Pain catastrophizing has been shown to be correlated with measures of mental health problems such as depression and post-traumatic stress disorder (PTSD). However, the clinical implications of findings reported to date remain unclear. To date, no study has been conducted to determine meaningful cut-scores on measures of catastrophizing indicative of the heightened risk of mental health comorbidity. One objective of the present study was to identify the cut-score on the Pain Catastrophizing Scale (PCS) indicative of the heightened risk of the comorbidity of depression and PTSD. A second objective was to determine whether mental health comorbidity mediated the relationship between catastrophizing and occupational disability.
The sample consisted of 143 individuals with whiplash injuries. Pain severity, pain catastrophizing, depression, and post-traumatic stress symptoms were assessed after admission to a rehabilitation program. Mental health comorbidity was operationally defined as obtaining a score above the clinical threshold on measures of depressive and/or post-traumatic stress symptom severity.
A receiver operating characteristic curve analysis revealed that a PCS score of 22 best distinguished between participants with and without mental health comorbidity. Results also revealed that mental health comorbidity mediated the relationship between catastrophizing and occupational disability.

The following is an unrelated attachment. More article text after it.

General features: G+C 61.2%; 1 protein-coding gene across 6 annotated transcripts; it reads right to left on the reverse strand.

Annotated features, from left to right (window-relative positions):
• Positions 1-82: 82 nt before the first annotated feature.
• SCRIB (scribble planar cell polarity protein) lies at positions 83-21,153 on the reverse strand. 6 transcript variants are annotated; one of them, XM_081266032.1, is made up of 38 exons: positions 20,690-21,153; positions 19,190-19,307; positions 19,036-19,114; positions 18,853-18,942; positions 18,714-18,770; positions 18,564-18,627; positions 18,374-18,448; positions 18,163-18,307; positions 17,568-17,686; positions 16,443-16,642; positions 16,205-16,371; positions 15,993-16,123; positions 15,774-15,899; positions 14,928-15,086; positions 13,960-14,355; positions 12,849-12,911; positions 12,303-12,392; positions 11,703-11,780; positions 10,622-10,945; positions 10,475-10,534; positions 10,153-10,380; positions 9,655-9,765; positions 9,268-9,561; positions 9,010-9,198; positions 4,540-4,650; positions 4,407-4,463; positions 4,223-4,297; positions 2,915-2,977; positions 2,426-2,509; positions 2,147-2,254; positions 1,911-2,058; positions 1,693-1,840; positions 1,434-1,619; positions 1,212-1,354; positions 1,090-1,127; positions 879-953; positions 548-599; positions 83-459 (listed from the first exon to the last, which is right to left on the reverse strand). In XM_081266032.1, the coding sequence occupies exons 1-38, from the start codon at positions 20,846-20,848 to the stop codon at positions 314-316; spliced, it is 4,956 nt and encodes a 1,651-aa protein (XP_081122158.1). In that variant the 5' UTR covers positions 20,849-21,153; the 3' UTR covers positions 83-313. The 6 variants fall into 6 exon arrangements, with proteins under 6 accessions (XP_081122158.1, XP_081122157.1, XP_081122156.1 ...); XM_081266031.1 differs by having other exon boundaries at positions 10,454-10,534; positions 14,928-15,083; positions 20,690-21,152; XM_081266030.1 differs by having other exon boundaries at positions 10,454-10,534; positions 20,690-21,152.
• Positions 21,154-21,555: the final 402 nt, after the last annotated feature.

The findings suggest that a score of ≥22 on the PCS should alert clinicians to the possibility that patients might also be experiencing clinically significant symptoms of depression or PTSD. Greater attention to the detection and treatment of mental health conditions associated with whiplash injury might contribute to more positive recovery outcomes.
*Department of Psychology, McGill University, Montreal, QC
†Faculty of Health Sciences, University of Ontario Institute of Technology (UOIT), Toronto, ON, Canada
Supported by funds from the Canadian Institutes for Health Research (CIHR) and the Canada Research Chairs program, Ottawa, ON, Canada. The authors declare no conflict of interest.
Reprints: Michael J.L. Sullivan, PhD, Department of Psychology, McGill University, 2001 McGill College, Montreal, QC, Canada H3A 1G1 (e-mail: firstname.lastname@example.org).
Received April 2, 2019
Received in revised form July 20, 2019
Accepted July 27, 2019
Online date: August 19, 2019